Ogilvy, Google and the UN Women’s Unstereotype Alliance have joined forces to show how technology can be used to unite advertising’s female professionals worldwide, with the hopes that it will then empower them in their careers and drive change across the industry.
The WPP creative agency and tech behemoth partnered to create the aptly named Lioness app, which will use various Google tools to leverage the voices of women at agencies globally and immerse them in one another’s experiences.
The app was originally slated for a June release to coincide with this year’s Cannes Lions International Festival of Creativity. Ogilvy and Google discussed their use of technologies like augmented reality in creative at a Cannes panel.
The Lioness is now expected to launch sometime in the fall.
What the app will offer is access to the critical female perspective in the male-dominated advertising space through Google tools such as the Tour Creator. That feature will allow users to tap into an “immersive 360” mockup of the daily lives of agency women, with a look into their offices, professional duties and the triumphs and tribulations they endured throughout their careers, according to Ogilvy’s Angela Fung, executive director, digital production.
Fung told Adweek that the aim of the project is to break down the isolation reported by so many women in advertising—a sensation which too often pushes them out of the industry altogether.
“We think these are stories that need to be told and given a platform,” Fung said. “A product like Tour Creator can create a visual workplace field trip. It can inspire students who wouldn’t have access to these female leaders otherwise.”
She noted that the project seeks input from female professionals at the associate level up to the C-suite. However, it is especially critical for ad women just starting out to hear from senior executives, when they often “had no idea” that these executives went through experiences so similar to their own.
“A lot of experiences in the marketing industry are actually really common,” Fung said, but there’s currently no network to highlight them. Google’s many tools and tech solutions have provided “a real playground of possibilities,” she added.
So far, 35 women have joined the Lioness network, including Tea Uglow, creative director at Google Creative Lab, who confesses to her own lack of confidence in the story she contributed to the app; Ogilvy’s Ee Rong Chong, Singapore group managing director; and Patou Nuytemans, CEO of MENA and chief digital officer of EMEA. The latter two leaders both discuss the importance of bringing emotions to the creative table.
“We hope this initial set of lionesses will just be the beginning of a series where we’re able to bring the experiences of women in the marketing industry to life,” Fung said.
The above video provides a behind-the-scenes view of how the app came to life. Ogilvy associate creative directors Terin Izil and Abigail Harris-Shea came up with the idea after working on a separate AR project for Google.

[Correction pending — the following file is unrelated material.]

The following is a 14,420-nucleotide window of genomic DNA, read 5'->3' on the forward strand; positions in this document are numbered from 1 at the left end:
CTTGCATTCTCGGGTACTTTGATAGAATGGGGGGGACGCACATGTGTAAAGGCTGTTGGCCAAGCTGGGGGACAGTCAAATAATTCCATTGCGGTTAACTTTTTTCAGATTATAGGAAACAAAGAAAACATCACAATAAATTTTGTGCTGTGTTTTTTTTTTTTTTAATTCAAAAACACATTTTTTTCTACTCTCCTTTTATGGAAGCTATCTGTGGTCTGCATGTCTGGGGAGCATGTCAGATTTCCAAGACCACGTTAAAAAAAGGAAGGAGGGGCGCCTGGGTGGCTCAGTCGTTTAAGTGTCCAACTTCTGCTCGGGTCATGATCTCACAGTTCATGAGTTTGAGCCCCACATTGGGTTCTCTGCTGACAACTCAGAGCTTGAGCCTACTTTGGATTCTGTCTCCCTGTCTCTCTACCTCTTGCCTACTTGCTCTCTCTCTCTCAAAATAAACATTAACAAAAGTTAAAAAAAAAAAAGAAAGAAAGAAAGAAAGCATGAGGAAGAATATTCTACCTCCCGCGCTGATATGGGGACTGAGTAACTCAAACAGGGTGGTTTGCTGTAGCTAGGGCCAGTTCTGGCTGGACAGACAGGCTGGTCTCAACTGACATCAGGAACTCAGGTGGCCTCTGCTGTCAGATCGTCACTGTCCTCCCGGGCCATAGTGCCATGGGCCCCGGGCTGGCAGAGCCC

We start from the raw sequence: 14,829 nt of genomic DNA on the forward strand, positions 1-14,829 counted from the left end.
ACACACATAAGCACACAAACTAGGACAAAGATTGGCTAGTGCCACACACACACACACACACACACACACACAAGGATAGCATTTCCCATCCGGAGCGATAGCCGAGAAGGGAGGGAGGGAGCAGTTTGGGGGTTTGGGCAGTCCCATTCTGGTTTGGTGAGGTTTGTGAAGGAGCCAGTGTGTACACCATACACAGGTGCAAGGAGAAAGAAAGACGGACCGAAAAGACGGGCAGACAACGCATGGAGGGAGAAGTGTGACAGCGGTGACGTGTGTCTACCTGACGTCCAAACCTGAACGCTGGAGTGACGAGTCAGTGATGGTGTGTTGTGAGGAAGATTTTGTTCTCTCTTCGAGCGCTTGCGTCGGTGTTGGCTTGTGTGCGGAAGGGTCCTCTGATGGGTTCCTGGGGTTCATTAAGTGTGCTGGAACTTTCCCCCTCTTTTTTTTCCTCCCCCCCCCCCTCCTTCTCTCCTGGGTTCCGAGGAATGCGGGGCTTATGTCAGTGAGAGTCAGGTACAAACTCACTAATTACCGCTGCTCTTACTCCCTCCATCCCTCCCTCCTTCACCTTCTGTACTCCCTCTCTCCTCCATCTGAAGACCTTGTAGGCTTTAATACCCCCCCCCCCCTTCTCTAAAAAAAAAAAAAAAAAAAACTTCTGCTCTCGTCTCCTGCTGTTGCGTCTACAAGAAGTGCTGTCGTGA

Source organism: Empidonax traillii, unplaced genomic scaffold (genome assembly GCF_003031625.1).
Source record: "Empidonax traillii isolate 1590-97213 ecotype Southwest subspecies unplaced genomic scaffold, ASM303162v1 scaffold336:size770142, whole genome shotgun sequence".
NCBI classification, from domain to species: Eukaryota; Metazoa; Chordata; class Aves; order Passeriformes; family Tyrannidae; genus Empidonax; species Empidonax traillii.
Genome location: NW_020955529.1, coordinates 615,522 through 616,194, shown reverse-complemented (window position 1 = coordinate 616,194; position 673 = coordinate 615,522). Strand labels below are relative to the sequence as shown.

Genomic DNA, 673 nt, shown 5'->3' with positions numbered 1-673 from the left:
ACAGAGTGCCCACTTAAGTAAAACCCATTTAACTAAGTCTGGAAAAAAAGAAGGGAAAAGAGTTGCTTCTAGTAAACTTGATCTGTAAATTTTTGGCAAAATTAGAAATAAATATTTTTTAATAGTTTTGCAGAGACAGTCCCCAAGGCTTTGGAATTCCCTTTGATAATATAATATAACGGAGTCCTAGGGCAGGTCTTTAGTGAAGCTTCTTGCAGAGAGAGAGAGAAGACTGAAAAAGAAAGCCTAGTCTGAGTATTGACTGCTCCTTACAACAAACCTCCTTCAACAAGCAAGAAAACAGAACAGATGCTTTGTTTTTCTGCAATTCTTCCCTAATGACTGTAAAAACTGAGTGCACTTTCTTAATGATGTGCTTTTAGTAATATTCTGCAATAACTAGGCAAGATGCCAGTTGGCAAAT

“I am very honored to be a part of this movement,” Abigail Posner, Google’s head of strategy, brand unit, said in a statement. “It connects so many diverse women’s voices together and brings these amazing women’s stories of achievement, perseverance and strength—many unknown until now—to life.”
Posner continued, “Bringing awareness to these women and their experiences is so critical because they serve as sources of encouragement, hope and camaraderie for younger women in our creative industry … something I wish I could have had to inspire me when I was younger. At Google, we believe programs like this can play an important role in advancement of our industry.”
After hitting Hollywood last year, the #MeToo movement has worked its way through various industries including advertising, while shedding light on gender discrimination, pay disparities and harassment in the workplace. Tech is a space historically known as a hotbed for those issues, and Google itself has faced recent lawsuits from female employees who claim to have faced systematic discrimination.
The Unstereotype Alliance formed at Cannes last year to combat gendered stereotypes in advertising. Other members beyond Google include IPG, WPP, Publicis, Twitter, Johnson & Johnson, Facebook, Mars, Unilever, Mattel and the Cannes Lions organization itself.
“We are very excited that Google is launching this movement to help advance the Unstereotype Alliance’s objectives,” Jennifer Cooper, UN Women coordinator of the Unstereotype Alliance, added in a statement. “The objectives of the Alliance focus on increasing diversity in the advertising industry, as well as producing progressive content that is free from harmful stereotypes. Using technology, we can reach an audience in a more innovative way in order to explore the daily realities of women in the creative industry in particular.”
Fung, who had anticipated “a lot of gracious declines,” said Google and all of the women who were asked to participate embraced the project, making it “an incredibly warm and giving experience.”
“Ironically, Google’s technology allowed us to really leave a lot of human fingerprints on the work,” Fung said. “It’s this network of support that helps us get where we want to go.”